Insurance policies are meant to protect against accidental and, typically, spontaneous events. Intentional or deliberate actions that cause damage or injury do not usually qualify for coverage. While an insured having control over an act which causes loss or injury usually is grounds for exclusion, there are exceptions such as:
- Actions of a minor or other legal incompetent
- Damage or injury involving self-defense or protecting another party or property
- The existence of innocent insureds
The reason for exceptions is to make fair allowances for permitting an insurance policy to respond to losses when justified by circumstances.
Innocent insured situations exist when, under a given insurance policy, coverage may be allowed because a guilty party is accompanied by at least one other party who is free of involvement with the injury or damage.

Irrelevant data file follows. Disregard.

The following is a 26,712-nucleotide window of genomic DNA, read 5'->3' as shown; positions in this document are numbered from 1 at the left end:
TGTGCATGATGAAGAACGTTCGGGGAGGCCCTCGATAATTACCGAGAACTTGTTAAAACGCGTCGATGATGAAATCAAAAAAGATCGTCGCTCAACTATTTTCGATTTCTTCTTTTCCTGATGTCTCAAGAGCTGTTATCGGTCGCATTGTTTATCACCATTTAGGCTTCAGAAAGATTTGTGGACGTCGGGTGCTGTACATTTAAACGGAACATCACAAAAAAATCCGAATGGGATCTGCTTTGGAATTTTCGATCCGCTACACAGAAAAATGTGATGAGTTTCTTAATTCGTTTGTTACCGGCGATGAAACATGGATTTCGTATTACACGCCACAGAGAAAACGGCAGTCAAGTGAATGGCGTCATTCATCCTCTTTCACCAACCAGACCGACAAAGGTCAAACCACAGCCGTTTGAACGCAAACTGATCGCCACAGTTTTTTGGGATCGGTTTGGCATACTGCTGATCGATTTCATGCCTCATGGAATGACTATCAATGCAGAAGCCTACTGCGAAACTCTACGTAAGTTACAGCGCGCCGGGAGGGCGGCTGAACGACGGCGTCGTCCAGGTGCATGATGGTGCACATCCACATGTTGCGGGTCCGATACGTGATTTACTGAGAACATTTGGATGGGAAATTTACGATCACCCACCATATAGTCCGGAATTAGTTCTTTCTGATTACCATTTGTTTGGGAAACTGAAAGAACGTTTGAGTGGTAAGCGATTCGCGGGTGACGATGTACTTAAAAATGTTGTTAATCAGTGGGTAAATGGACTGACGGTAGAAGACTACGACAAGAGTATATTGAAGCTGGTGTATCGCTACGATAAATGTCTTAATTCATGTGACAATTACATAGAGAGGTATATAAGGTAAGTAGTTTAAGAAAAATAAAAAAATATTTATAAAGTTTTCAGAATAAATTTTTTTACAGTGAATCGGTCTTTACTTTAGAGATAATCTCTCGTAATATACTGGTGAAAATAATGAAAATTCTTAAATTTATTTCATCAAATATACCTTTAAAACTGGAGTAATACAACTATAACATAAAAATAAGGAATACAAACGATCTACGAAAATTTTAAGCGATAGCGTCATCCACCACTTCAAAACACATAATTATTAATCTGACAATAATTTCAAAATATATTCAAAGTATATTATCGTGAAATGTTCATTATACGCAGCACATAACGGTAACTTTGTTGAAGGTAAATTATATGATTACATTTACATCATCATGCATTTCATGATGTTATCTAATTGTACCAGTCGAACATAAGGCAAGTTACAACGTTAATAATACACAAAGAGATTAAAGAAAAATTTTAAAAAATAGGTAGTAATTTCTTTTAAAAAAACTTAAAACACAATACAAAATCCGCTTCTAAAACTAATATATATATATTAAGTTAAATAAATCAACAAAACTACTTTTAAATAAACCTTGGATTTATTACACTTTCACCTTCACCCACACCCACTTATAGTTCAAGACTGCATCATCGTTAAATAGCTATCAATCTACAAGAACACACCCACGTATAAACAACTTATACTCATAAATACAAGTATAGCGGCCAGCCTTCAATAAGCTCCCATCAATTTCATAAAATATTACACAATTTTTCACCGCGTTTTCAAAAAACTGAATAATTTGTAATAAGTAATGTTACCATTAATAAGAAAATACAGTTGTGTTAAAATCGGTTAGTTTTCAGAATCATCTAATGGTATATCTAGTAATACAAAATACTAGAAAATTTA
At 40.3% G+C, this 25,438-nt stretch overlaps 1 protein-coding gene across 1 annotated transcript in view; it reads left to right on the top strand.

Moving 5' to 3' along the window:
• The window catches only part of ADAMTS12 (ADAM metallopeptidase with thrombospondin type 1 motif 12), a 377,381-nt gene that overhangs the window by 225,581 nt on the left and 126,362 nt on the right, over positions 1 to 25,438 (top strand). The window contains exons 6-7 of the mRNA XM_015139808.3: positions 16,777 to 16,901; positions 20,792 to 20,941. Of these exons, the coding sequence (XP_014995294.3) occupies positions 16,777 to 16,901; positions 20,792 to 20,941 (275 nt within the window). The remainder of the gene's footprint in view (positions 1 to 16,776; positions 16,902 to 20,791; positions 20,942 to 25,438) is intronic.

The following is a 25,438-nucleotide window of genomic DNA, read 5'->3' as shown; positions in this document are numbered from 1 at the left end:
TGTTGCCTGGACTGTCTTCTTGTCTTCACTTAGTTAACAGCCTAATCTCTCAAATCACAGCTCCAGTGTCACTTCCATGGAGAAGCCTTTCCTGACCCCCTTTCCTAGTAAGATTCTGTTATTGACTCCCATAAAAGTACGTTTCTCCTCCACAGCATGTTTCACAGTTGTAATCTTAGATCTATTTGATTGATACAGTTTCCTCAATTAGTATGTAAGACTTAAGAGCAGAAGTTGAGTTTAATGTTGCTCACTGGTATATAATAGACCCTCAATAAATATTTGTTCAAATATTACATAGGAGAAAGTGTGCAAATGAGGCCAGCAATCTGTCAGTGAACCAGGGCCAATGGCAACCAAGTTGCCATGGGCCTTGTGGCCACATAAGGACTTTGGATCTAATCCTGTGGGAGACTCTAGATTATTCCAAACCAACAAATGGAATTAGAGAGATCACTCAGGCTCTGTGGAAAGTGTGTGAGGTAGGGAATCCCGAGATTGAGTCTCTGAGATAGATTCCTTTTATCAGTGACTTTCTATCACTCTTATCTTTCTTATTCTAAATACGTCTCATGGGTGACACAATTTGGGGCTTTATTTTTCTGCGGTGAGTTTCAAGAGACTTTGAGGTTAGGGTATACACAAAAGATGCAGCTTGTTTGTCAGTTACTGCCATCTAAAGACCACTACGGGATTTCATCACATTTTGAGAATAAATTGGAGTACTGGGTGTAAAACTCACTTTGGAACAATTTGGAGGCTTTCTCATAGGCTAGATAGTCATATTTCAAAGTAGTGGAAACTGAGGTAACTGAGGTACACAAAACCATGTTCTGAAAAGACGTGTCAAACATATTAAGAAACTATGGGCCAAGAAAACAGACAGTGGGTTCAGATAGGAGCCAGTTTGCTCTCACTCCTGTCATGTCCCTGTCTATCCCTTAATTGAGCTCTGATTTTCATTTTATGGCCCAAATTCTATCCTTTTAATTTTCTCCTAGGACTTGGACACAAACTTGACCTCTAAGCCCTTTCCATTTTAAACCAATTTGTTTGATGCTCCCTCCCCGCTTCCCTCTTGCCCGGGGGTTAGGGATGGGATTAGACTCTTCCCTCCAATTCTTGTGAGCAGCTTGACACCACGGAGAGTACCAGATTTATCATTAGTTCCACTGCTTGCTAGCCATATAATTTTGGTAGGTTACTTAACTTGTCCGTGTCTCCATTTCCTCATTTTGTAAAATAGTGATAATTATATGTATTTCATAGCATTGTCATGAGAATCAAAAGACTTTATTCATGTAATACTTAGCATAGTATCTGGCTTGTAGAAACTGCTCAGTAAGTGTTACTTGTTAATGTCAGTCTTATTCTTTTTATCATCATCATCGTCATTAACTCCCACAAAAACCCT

Innocent insureds are usually spouses, resident relatives, co-owners, partners, employees and/or other parties who have an insurable interest in some covered property or share a legal responsibility with a guilty party. The relationship between the guilty and innocent parties tends to be very close.
One issue that is vitally important regarding innocent insureds is that, generally, any compensation usually is due to judicial decisions rather than how an insurance policy is applied. This is the case because insurance companies rely on “imputing.”
Simply put, imputing means that no consideration is provided to uninvolved parties. Insurance companies typically attribute actions involving one insured person to all other insured persons affected by a policy. This assumption ignores the question of individual innocence. However, courts often review particular loss circumstances and rule upon whether such assumptions of guilt are fair. There are many instances of decisions where an insurance company is ruled to have a separate payment obligation to innocent insureds.
It is important that both insurance companies and insurance consumers be aware of the intent to provide coverage. Policies are obligated to protect persons who suffer legitimate claims, even when determining the coverage obligation is complicated.
COPYRIGHT: Insurance Publishing Plus, Inc., 2016
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